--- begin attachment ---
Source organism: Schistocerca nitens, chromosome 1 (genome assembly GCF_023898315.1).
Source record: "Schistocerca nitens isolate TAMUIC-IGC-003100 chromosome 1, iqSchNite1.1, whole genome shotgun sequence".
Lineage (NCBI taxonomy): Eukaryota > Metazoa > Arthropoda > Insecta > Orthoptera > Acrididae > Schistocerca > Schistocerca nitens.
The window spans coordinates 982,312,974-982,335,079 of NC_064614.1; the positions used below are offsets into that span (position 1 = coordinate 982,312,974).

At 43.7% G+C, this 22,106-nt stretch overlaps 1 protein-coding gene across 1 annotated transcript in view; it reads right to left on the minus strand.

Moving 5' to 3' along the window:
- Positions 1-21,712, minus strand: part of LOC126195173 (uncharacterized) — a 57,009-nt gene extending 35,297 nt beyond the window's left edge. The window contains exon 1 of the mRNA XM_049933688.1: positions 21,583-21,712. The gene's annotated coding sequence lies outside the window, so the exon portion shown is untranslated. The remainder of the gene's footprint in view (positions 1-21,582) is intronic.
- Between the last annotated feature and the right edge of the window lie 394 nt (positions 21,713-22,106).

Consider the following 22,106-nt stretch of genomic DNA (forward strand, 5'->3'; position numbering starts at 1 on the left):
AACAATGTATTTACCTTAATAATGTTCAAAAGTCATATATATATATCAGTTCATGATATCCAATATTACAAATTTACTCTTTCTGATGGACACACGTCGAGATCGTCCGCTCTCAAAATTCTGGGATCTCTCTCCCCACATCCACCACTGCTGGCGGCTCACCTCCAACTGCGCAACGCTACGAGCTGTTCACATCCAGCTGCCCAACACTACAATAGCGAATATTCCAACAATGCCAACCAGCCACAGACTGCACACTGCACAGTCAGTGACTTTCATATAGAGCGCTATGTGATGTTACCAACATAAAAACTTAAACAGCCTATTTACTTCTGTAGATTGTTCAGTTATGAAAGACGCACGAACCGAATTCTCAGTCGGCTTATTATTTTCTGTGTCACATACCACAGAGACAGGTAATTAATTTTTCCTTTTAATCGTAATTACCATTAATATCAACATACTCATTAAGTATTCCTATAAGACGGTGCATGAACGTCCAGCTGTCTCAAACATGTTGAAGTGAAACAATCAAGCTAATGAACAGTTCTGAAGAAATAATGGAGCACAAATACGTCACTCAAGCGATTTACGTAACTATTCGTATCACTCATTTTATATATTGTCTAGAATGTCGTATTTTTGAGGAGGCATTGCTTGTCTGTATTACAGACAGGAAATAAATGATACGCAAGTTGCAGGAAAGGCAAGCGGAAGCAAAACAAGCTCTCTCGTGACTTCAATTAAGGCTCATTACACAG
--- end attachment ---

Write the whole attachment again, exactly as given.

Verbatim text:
Source organism: Schistocerca nitens, chromosome 1 (genome assembly GCF_023898315.1).
Source record: "Schistocerca nitens isolate TAMUIC-IGC-003100 chromosome 1, iqSchNite1.1, whole genome shotgun sequence".
Lineage (NCBI taxonomy): Eukaryota > Metazoa > Arthropoda > Insecta > Orthoptera > Acrididae > Schistocerca > Schistocerca nitens.
The window spans coordinates 982,312,974-982,335,079 of NC_064614.1; the positions used below are offsets into that span (position 1 = coordinate 982,312,974).

At 43.7% G+C, this 22,106-nt stretch overlaps 1 protein-coding gene across 1 annotated transcript in view; it reads right to left on the minus strand.

Moving 5' to 3' along the window:
- Positions 1-21,712, minus strand: part of LOC126195173 (uncharacterized) — a 57,009-nt gene extending 35,297 nt beyond the window's left edge. The window contains exon 1 of the mRNA XM_049933688.1: positions 21,583-21,712. The gene's annotated coding sequence lies outside the window, so the exon portion shown is untranslated. The remainder of the gene's footprint in view (positions 1-21,582) is intronic.
- Between the last annotated feature and the right edge of the window lie 394 nt (positions 21,713-22,106).

Consider the following 22,106-nt stretch of genomic DNA (forward strand, 5'->3'; position numbering starts at 1 on the left):
AACAATGTATTTACCTTAATAATGTTCAAAAGTCATATATATATATCAGTTCATGATATCCAATATTACAAATTTACTCTTTCTGATGGACACACGTCGAGATCGTCCGCTCTCAAAATTCTGGGATCTCTCTCCCCACATCCACCACTGCTGGCGGCTCACCTCCAACTGCGCAACGCTACGAGCTGTTCACATCCAGCTGCCCAACACTACAATAGCGAATATTCCAACAATGCCAACCAGCCACAGACTGCACACTGCACAGTCAGTGACTTTCATATAGAGCGCTATGTGATGTTACCAACATAAAAACTTAAACAGCCTATTTACTTCTGTAGATTGTTCAGTTATGAAAGACGCACGAACCGAATTCTCAGTCGGCTTATTATTTTCTGTGTCACATACCACAGAGACAGGTAATTAATTTTTCCTTTTAATCGTAATTACCATTAATATCAACATACTCATTAAGTATTCCTATAAGACGGTGCATGAACGTCCAGCTGTCTCAAACATGTTGAAGTGAAACAATCAAGCTAATGAACAGTTCTGAAGAAATAATGGAGCACAAATACGTCACTCAAGCGATTTACGTAACTATTCGTATCACTCATTTTATATATTGTCTAGAATGTCGTATTTTTGAGGAGGCATTGCTTGTCTGTATTACAGACAGGAAATAAATGATACGCAAGTTGCAGGAAAGGCAAGCGGAAGCAAAACAAGCTCTCTCGTGACTTCAATTAAGGCTCATTACACAG